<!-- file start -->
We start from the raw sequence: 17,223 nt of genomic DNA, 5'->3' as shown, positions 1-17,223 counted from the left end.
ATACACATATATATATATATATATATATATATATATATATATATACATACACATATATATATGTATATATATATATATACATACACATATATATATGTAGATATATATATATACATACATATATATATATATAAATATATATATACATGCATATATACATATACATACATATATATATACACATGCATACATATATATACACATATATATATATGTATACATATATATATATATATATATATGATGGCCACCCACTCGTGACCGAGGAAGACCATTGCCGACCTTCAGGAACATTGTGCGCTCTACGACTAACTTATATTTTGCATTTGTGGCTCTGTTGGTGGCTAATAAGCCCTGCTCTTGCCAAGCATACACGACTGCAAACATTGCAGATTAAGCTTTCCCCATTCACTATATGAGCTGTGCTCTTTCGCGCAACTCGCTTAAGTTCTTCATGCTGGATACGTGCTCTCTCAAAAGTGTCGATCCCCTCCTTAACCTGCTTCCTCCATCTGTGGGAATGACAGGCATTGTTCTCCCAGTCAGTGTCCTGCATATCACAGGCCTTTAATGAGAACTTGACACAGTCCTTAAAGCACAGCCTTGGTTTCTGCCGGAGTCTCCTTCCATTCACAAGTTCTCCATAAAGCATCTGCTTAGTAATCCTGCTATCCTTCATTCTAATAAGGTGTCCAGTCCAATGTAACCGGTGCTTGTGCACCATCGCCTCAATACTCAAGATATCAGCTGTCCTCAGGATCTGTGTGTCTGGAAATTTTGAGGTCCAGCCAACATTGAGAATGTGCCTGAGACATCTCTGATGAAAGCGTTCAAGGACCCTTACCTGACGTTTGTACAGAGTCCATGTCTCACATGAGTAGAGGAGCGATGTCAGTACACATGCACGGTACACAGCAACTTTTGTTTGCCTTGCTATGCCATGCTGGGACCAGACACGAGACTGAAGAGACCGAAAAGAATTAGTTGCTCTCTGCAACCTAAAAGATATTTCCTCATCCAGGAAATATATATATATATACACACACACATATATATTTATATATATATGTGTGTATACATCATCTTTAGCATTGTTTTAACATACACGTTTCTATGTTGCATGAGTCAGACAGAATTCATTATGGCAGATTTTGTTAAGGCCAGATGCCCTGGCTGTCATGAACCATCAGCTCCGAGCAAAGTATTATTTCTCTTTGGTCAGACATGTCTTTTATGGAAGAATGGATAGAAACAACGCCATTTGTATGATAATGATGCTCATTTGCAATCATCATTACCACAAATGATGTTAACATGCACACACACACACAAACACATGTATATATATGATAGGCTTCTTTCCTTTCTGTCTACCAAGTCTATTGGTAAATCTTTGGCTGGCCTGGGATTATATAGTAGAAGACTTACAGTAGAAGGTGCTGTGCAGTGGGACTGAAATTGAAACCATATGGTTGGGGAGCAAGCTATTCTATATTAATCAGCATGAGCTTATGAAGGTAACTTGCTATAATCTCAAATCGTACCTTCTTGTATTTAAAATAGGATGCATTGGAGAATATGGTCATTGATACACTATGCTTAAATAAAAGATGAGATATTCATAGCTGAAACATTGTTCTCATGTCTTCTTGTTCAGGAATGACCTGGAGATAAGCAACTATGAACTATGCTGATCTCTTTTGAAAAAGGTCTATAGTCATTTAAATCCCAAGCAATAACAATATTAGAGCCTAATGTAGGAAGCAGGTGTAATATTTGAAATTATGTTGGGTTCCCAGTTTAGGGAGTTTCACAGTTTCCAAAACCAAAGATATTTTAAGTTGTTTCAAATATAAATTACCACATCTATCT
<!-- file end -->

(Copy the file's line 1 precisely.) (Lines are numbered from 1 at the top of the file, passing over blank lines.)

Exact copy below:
We start from the raw sequence: 17,223 nt of genomic DNA, 5'->3' as shown, positions 1-17,223 counted from the left end.